(Continues on next page…)

[ 2 ] Show some resistance

Ignoring resistance training is ignoring your health. Experts acknowledge that one of the secrets to a healthier body is doing some sort of training in which you move some kind of weight (even your own body) against gravity to put your muscles under tension. 

By “some,” I mean a short routine twice a week to get maximum health benefits. When you perform resistance training, you break down muscle fibers. In the days that follow, the fibers rebuild the muscle stronger in anticipation of the next time you try to break them down. So over time, you are adding muscle to your body, and that makes you better able to protect your joints. Resistance exercises for the muscles above and below your knee, for example, are the best way to prevent and maybe even ease the symptoms of knee arthritis. Those muscles act as shock absorbers. More muscle means fewer injuries, so you are more likely to stick to your routine and stay healthy. 

You need to do resistance training only two days a week, for about 15 to 20 minutes each session. To get the most benefit, aim to do exercises that work your largest muscle groups, such as those in your legs and back, and all the muscles in your core. The core consists of the abdominal muscles, as well as those in your hips and especially your butt. Strengthening your core is about providing a sort of anatomical back brace to improve your posture and balance and prevent injury. 

When lifting weights—especially at the beginning—choose a weight that is light enough and use that until you can do 12 repetitions with no problem. If you can do an exercise more than 12 times without feeling fatigued in the muscle area you are working, it is time to graduate to a heavier weight. But go slowly and use perfect form. If you cannot perform that move at least eight times, you need a lighter weight.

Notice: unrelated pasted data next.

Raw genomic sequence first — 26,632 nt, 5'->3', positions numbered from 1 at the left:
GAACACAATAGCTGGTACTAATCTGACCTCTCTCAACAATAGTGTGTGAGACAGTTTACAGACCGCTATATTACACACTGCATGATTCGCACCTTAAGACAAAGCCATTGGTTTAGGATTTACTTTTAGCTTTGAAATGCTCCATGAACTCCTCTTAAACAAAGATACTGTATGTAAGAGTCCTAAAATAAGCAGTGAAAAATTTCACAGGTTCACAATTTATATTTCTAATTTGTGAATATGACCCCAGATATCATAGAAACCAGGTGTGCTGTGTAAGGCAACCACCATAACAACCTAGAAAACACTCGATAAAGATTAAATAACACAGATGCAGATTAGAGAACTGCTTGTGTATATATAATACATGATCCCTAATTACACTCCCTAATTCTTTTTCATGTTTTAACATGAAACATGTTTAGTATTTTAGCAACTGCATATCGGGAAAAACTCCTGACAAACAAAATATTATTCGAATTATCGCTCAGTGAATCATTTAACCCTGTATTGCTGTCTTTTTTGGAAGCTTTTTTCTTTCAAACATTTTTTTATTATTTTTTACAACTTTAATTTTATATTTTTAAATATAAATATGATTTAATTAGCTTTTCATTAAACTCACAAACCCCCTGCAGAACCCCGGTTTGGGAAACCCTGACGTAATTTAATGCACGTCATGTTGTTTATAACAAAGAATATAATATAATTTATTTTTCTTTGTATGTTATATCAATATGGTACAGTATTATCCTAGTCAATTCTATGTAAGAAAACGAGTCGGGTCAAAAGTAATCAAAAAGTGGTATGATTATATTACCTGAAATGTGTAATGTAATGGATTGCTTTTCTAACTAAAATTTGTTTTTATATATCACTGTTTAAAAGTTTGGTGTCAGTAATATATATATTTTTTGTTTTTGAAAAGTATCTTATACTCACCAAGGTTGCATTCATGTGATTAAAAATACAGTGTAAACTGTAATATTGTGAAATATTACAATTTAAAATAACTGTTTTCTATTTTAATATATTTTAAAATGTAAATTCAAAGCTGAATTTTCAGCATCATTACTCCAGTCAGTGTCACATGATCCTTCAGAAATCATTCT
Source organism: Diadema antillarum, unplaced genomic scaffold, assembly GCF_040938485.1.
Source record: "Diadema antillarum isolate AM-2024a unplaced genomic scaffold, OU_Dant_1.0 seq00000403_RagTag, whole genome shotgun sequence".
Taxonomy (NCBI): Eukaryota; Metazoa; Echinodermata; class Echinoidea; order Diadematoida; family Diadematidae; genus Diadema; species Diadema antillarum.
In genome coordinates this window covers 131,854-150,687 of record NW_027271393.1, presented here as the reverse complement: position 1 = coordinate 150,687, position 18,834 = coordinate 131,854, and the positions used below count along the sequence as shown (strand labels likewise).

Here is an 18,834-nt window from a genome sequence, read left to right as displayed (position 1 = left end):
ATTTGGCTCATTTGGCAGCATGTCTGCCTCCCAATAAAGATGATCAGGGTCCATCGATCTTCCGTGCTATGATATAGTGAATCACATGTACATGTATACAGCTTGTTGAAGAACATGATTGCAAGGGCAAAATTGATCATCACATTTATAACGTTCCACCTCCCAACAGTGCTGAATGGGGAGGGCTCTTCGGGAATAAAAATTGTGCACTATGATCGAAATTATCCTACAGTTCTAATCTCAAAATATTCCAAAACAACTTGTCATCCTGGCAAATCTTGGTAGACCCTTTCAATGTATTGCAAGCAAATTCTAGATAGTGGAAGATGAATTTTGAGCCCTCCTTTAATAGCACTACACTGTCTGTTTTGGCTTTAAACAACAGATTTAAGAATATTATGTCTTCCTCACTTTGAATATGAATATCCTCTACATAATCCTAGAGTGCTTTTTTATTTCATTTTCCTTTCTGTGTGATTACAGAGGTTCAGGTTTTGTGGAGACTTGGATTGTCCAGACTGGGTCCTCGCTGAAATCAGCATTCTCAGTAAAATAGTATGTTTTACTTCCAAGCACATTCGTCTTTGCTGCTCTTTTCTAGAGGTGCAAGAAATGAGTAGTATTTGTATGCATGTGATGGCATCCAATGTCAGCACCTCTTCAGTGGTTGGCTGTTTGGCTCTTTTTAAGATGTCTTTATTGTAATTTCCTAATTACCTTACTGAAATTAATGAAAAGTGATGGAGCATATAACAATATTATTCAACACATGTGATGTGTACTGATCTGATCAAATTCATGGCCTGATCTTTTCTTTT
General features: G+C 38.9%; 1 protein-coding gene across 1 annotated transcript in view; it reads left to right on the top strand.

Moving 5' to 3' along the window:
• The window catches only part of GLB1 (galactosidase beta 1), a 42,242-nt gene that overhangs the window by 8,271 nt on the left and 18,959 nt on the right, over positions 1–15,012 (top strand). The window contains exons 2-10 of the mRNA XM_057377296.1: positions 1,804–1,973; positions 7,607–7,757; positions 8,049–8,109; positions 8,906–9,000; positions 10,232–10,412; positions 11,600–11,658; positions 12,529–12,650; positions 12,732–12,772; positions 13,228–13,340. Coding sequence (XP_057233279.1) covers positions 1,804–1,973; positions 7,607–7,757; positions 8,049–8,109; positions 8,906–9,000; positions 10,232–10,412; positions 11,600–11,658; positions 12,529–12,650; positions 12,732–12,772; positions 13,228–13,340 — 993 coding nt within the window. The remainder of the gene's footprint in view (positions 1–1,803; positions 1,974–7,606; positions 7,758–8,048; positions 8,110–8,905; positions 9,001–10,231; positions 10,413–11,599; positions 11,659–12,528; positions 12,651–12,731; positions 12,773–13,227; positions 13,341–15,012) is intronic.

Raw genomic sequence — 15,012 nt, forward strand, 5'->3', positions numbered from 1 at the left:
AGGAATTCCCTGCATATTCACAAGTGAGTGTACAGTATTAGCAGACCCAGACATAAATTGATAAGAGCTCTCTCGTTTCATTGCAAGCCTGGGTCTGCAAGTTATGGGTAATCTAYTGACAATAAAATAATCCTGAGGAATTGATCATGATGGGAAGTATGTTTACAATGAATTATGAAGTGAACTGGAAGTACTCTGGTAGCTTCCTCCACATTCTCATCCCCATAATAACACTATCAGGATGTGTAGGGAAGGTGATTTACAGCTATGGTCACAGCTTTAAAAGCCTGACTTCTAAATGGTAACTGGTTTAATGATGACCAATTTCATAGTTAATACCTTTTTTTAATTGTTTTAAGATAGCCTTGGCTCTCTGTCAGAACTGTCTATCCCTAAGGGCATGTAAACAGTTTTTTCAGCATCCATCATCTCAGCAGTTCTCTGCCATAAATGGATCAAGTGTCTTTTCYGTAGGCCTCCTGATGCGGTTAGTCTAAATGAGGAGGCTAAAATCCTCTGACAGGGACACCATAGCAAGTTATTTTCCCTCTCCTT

(Continues on next page…)

[ 3 ] Buy a jump rope 

This is one of the best exercises for preventing frailty, and one you can do quickly and have fun with your kids and impress your grandkids. (Or is it the other way around?) You can’t beat it for your bones. All you need is 40 jumps a day to gain a maximum increase in hip bone strength. But more than that will give you some cardio—or heart rate increase—and step credits toward your 10k a day. 

For jumping technique, keep your back straight and your head up and turn the rope from your wrists.  

[ 4 ] Sweat three times a week

A major way to improve heart function is to sweat more than a kid in the principal’s office. Why? Cardiovascular activity reduces blood pressure and makes blood vessels more elastic. Aim for a minimum of 60 minutes per week of cardiovascular or sweating activity—ideally in three 20-minute sessions—in which you raise your heart rate to 80 percent or more of its age-adjusted maximum (220 minus your age) for an extended period. Low-impact activities such as swimming, cycling, or using an elliptical trainer get your heart rate up without compromising your joints. Also try interval training—that is, alternating periods of maximum effort with periods of recovery—for the maximum heart benefit. (Check with your doctor beforehand; he or she may want you to try it in the controlled setting of a stress test first.) 

Above all, do not give up when you fail to follow your exact plan. It will happen. Being creative, buddying up, and showing intention are the most powerful tools you can use to take your days’ unexpected (and expected) challenges with flexibility and grace. 

Michael F. Roizen, MD is the chief wellness officer and chair at the Wellness Institute of the Cleveland Clinic. He is the author of RealAge and coauthor of the You series of books, corecipient of the 2011 Paul G. Rogers Health Communications Award from the National Library of Medicine, and a member of the Robb Report Health & Wellness editorial board.  

More Health & Wellness

Comments